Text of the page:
There is such an abundance of information at the tip of our fingers now providing guidance for nutrition. However, some of that information is not always backed by the best science and can provide misguidance for those looking to improve their health and wellness. Having a good understanding of what Micro vs Macro Nutrients your body needs and how your body utilize nutrients can provide the foundation needed to make good decisions on your own nutrition (and help decipher if that new fad diet truly have any value).
Micro vs Macro Nutrients – What Are They?
Nutrients are substances that are essential for growth and maintenance of life; this is what our body processes out of the things we consume to keep us alive. All nutrients fall into two categories: macronutrients vs micronutrients (also referred to macros and micros). As the names entail – macros are nutrients that the body needs in large amounts and provide the body with energy to fuel the physiological system, while micros are nutrients that are needed in smaller amounts to help is the production of enzymes, hormones, and proteins that regulate how are physiological systems are running. Both are essential to optimal health and wellness and a lack of either have both short- and long-term impacts on maintaining a healthy being.
Micro vs Macro Nutrients have specific roles in the body and have a recommended allowance of daily intake. It is essential to remember, however, these recommendations are only suggestions and vary from each individual lifestyle. Athletes may have different needs than a sedentary person, and runners may have different needs than someone who is an avid participator in functional fitness. It is also essential to remember that there is a difference between consuming good nutrients and bad nutrients. For example, although processed sugar is recognized as a carbohydrate in the body, it is not nutrient dense and should not be a main source of carbohydrates in one’s diet.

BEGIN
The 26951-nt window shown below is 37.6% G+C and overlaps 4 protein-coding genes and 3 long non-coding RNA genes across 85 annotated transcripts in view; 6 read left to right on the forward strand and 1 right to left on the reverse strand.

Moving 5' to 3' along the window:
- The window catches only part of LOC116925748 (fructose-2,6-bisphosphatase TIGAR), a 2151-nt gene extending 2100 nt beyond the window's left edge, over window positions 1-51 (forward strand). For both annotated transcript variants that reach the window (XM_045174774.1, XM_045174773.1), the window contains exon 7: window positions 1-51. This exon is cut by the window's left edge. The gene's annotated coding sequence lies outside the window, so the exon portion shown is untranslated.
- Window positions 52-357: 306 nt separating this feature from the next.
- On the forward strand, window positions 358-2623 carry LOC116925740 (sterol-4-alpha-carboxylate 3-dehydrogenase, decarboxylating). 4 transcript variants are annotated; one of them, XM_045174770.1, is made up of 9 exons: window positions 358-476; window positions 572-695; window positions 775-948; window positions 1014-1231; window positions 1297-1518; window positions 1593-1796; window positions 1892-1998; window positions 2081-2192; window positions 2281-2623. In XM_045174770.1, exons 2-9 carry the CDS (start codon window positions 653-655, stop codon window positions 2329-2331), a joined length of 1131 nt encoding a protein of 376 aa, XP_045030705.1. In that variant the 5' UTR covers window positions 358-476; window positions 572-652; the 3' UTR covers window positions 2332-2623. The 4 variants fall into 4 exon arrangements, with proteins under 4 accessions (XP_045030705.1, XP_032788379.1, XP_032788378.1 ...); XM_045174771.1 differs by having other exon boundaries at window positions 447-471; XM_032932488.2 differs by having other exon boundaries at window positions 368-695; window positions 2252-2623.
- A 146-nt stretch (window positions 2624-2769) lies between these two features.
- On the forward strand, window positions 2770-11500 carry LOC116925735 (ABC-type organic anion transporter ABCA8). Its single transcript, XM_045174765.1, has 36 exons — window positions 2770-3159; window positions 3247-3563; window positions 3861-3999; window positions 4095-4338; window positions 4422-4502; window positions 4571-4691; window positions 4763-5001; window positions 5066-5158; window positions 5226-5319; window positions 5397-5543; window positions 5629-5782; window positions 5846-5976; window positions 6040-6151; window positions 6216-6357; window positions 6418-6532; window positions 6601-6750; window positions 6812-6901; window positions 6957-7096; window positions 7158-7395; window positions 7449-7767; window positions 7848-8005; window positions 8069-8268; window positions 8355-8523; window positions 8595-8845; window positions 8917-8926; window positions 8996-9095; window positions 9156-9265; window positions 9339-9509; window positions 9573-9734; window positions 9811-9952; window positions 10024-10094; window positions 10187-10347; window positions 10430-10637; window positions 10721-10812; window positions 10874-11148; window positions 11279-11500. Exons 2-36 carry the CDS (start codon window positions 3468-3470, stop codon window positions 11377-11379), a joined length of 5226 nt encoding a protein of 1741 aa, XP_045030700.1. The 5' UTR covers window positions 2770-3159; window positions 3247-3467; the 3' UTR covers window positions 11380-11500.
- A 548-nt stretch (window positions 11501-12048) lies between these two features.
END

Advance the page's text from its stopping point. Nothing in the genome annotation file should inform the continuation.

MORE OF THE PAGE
There are three categories all macronutrients fit under: carbohydrates, proteins, and fats.
- Carbohydrates help fuel high intensity exercise, provides a source of energy that spares protein to prevent loss of muscle mass, and fuels your central nervous system. Quality carbohydrates can be found in vegetables, legumes, whole grains, and nuts and seeds.
- Proteins provide the means for tissue structure, cell plasma membranes, are utilized in metabolic, transport and hormone systems, regulate metabolism, and help create a neutral acid/base environment. Sources of protein include lean animal meats, nuts, whole grains, some vegetables, and seed.
- Fats provide an energy reserve for the body, protect vital organs, provide insulation, and help provide transport for fat soluble micronutrients. Food sources of fat include healthy oils, nuts, seeds, and fish.
Micronutrients can be broken down into three categories as well: water soluble vitamins, fat soluble vitamins, and minerals. These micros can be found naturally occurring in the food that provides macronutrients, as well as can be supplemented with synthesized vitamins and minerals such as a daily multivitamin.
- Water soluble vitamins include: vitamins B1 (Thiamin), B2 (Riboflavin), B6 (Pyridoxine), B12 (Cobalamine), C (Ascorbic Acid), and folic acid
- Fat soluble vitamins include: vitamins A (Retinal), D, E, and K
- Minerals include: calcium, potassium, sodium, iron, and Zinc
Micros and macros are essential to keep your body running. Consuming food that is nutrient dense and understanding how these foods are broken down in your system will provide the foundations needed to understand diet recommendations and trends. Make sure you are conscious of what value the food you are eating is giving to your body and supplement those nutrients you may be lacking if needed.